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1.
J Infect Public Health ; 16(7): 1048-1056, 2023 Jul.
Article in English | MEDLINE | ID: covidwho-2313502

ABSTRACT

BACKGROUND: The global research community has made considerable progress in therapeutic and vaccine research during the COVID-19 pandemic. Several therapeutics have been repurposed for the treatment of COVID-19. One such compound is, favipiravir, which was approved for the treatment of influenza viruses, including drug-resistant influenza. Despite the limited information on its molecular activity, clinical trials have attempted to determine the effectiveness of favipiravir in patients with mild to moderate COVID-19. Here, we report the structural and molecular interaction landscape of the macromolecular complex of favipiravir-RTP and SARS-CoV-2 RdRp with the RNA chain. METHODS: Integrative bioinformatics was used to reveal the structural and molecular interaction landscapes of two macromolecular complexes retrieved from RCSB PDB. RESULTS: We analyzed the interactive residues, H-bonds, and interaction interfaces to evaluate the structural and molecular interaction landscapes of the two macromolecular complexes. We found seven and six H-bonds in the first and second interaction landscapes, respectively. The maximum bond length is 3.79 Å. In the hydrophobic interactions, five residues (Asp618, Asp760, Thr687, Asp623, and Val557) were associated with the first complex and two residues (Lys73 and Tyr217) were associated with the second complex. The mobilities, collective motion, and B-factor of the two macromolecular complexes were analyzed. Finally, we developed different models, including trees, clusters, and heat maps of antiviral molecules, to evaluate the therapeutic status of favipiravir as an antiviral drug. CONCLUSIONS: The results revealed the structural and molecular interaction landscape of the binding mode of favipiravir with the nsp7-nsp8-nsp12-RNA SARS-CoV-2 RdRp complex. Our findings can help future researchers in understanding the mechanism underlying viral action and guide the design of nucleotide analogs that mimic favipiravir and exhibit greater potency as antiviral drugs against SARS-CoV-2 and other infectious viruses. Thus, our work can help in preparing for future epidemics and pandemics.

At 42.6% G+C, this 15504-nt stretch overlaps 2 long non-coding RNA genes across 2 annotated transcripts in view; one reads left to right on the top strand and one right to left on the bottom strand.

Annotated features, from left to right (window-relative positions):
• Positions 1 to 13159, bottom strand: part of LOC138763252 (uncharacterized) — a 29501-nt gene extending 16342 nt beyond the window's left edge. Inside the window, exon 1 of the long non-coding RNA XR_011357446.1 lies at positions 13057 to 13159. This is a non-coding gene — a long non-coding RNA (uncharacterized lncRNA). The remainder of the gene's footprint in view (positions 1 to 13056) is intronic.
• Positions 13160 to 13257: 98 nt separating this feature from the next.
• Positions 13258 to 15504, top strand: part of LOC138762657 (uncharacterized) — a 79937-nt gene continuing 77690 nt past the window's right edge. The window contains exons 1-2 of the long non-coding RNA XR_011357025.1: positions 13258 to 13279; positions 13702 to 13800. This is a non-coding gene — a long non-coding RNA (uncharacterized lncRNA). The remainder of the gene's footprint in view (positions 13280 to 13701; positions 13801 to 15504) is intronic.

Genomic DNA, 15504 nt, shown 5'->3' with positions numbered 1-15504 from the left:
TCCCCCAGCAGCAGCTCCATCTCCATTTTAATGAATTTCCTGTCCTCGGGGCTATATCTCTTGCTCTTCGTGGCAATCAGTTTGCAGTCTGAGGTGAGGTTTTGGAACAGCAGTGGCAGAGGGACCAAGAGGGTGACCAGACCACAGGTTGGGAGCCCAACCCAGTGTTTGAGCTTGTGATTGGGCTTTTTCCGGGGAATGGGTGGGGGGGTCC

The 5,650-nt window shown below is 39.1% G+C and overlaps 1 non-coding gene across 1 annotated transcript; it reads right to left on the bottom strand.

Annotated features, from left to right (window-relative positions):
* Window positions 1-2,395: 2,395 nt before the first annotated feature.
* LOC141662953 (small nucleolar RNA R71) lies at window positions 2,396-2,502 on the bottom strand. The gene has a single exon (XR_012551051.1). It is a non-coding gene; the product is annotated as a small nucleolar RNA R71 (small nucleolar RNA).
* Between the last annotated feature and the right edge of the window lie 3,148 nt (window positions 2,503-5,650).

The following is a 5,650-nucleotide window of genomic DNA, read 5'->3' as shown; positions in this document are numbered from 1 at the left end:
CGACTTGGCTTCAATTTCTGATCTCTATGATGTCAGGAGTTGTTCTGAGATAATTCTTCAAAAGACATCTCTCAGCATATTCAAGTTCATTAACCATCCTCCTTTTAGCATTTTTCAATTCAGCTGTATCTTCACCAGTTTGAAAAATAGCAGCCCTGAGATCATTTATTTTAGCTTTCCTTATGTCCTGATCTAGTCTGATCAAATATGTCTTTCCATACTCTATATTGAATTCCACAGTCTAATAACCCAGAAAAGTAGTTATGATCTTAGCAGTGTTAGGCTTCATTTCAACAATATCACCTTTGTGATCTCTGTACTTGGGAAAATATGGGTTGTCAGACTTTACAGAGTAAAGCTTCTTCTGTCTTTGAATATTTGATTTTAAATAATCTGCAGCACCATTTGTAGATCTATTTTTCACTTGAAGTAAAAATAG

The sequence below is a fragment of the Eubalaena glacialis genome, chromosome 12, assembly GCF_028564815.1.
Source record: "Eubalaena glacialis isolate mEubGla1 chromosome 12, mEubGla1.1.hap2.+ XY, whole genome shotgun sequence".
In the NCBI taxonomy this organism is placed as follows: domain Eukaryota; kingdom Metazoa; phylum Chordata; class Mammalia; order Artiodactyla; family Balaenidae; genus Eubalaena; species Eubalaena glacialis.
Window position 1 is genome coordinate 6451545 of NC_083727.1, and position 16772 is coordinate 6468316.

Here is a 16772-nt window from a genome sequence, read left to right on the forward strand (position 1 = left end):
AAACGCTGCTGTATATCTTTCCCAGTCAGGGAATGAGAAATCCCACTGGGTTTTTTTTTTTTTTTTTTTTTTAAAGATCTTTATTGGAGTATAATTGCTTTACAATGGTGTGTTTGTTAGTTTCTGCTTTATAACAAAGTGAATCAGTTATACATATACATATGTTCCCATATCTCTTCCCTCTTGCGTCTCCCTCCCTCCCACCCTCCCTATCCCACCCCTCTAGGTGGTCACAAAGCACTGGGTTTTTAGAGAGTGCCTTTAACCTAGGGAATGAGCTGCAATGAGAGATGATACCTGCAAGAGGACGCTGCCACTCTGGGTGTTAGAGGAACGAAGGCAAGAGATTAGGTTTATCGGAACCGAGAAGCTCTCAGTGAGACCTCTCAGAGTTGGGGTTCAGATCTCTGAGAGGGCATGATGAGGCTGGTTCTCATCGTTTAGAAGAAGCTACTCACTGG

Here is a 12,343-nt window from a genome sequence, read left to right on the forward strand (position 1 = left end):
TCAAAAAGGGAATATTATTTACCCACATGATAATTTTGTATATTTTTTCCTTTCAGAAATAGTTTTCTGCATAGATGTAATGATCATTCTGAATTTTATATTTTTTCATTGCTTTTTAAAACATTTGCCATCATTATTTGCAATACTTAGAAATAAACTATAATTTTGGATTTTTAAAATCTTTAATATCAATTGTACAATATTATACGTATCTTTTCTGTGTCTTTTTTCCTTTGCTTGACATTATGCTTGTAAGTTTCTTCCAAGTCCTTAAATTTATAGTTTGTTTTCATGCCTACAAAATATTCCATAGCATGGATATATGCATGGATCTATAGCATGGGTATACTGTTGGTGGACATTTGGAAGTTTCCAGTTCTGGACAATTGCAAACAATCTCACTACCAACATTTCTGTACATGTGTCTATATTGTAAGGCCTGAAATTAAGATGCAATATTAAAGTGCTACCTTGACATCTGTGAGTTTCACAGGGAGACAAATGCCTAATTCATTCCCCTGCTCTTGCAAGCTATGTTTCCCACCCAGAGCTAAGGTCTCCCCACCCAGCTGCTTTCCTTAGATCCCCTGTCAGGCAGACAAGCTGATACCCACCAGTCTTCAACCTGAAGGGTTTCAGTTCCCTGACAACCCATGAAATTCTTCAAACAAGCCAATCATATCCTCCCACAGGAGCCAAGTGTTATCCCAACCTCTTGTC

Subject(s)
COVID-19 , SARS-CoV-2 , Humans , Pandemics , RNA-Dependent RNA Polymerase , RNA , Antiviral Agents/pharmacology , Antiviral Agents/therapeutic use , Antiviral Agents/chemistry
2.
Infect Disord Drug Targets ; 2023 Feb 28.
Article in English | MEDLINE | ID: covidwho-2250365

ABSTRACT

In the German towns of Marburg, Frankfurt, and Belgrade in 1967, this single negative-stranded RNA virus was initially discovered. The importation of infected grivet monkeys from Uganda is what caused this virus-related sickness. As a result of the early link between viruses and non-human primates, this virus is frequently referred to as vervet monkey sickness. This virus causes Marburg hemorrhagic fever in humans and non-human primates. Human endothelial cells serve as the primary vehicle for replication. According to a 2009 report, the virus was being stored in Egyptian fruit bats (Rousettus aegyptiacus). Body fluids, unprotected sex, broken or injured skin, and other bodily fluids are the main routes of transmission. After the incubation period, symptoms like chills, headaches, myalgia, and stomach pain start to show up. There is no specific medication for such an infection, only hydration therapy and adequate oxygenation are followed. The following diagnostic techniques can be used to confirm the diagnosis: (i) an antibody-capture enzyme linked immunosorbent assay (ELISA); ii) an antigen capture ELISA test; iii) a serum neutralization test; iv) an RT PCR assay; v) electron microscopy; or vi) virus isolation by cell culture. Because MARV is a risk group 4 infection, laboratory staff must take strict precautions (RG-4).

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